If not set, parameters such as the cutoff for the bare and screened Coulomb
potential are also read from the wave function and dielectric matrix,

5) Automatic solution of Dyson's equation in FF calculations.
BerkeleyGW now automatically solves Dyson's equation for FF calculations. It uses
a varying number of frequencies to find the graphical solution for the
quasiparticle energies, and perform extrapolation (with appropriate warning
messages) if no intersection could be found. The code will also output the files
"eqp0.dat" and "eqp1.dat" directly, containing the off-shell and on-shell
quasiparticle energies.

6) Added ABINIT wrapper.
It is possible to interface the ABINIT code with BerkeleyGW. For now, the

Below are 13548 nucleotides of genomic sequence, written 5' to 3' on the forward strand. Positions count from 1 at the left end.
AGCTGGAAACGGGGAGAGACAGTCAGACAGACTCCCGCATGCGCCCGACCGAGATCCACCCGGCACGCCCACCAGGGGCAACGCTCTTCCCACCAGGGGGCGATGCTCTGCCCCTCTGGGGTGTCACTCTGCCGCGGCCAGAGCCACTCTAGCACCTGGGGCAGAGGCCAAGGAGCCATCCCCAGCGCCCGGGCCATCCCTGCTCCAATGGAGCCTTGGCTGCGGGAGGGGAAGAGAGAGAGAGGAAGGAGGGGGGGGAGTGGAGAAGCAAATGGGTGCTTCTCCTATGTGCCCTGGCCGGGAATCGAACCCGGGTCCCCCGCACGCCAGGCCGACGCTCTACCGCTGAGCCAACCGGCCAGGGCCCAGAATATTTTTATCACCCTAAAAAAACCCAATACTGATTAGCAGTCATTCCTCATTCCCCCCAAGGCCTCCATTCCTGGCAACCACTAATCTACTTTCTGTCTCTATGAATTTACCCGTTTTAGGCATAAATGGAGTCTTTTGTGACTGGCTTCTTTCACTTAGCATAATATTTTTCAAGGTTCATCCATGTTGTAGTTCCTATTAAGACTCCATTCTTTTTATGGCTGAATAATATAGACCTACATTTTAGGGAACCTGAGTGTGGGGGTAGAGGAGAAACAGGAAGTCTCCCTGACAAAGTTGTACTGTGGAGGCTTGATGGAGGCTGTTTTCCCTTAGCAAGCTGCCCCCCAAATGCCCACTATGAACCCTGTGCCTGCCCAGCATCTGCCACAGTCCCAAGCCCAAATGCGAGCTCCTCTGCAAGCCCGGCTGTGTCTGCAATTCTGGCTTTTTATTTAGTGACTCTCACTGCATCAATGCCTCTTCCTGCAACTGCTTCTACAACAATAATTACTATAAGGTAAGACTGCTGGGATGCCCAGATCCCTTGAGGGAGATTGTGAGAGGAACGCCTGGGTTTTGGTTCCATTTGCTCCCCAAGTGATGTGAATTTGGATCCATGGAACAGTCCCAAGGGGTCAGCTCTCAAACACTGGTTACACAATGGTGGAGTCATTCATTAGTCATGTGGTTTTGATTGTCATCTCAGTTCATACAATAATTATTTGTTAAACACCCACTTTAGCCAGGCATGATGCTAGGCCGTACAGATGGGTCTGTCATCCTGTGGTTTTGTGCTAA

wrapper can only output complex-valued wavefunctions, even for systems with
inversion symmetry.


1) Added support for Xeon-Phi Knight's Landing (KNL)-based systems.

2) Improved OpenMP scaling throughout.
Using OpenMP is now recommended for large-scale computations.

3) Added new and more performant HDF5 file formats for epsmat and bsemat matrices.
This is recommend as default for all builds. Note that files are generally not
compatible with BerkeleyGW 1.1 and earlier. Binary epsmat files can be
converted to the HDF5 format with the epsmat_old2hdf5 utility. Older epsmat.h5
files from BerkeleyGW-1.1-beta2 can be converted to the current format with the
epsmat_hdf5_upgrade utility.

4) Added parallelization over frequencies in the epsilon code.
This allows for better scalability in full-frequency calculations. This
scheme is supported in the old Adler-Wiser and in the new Contour-Deformation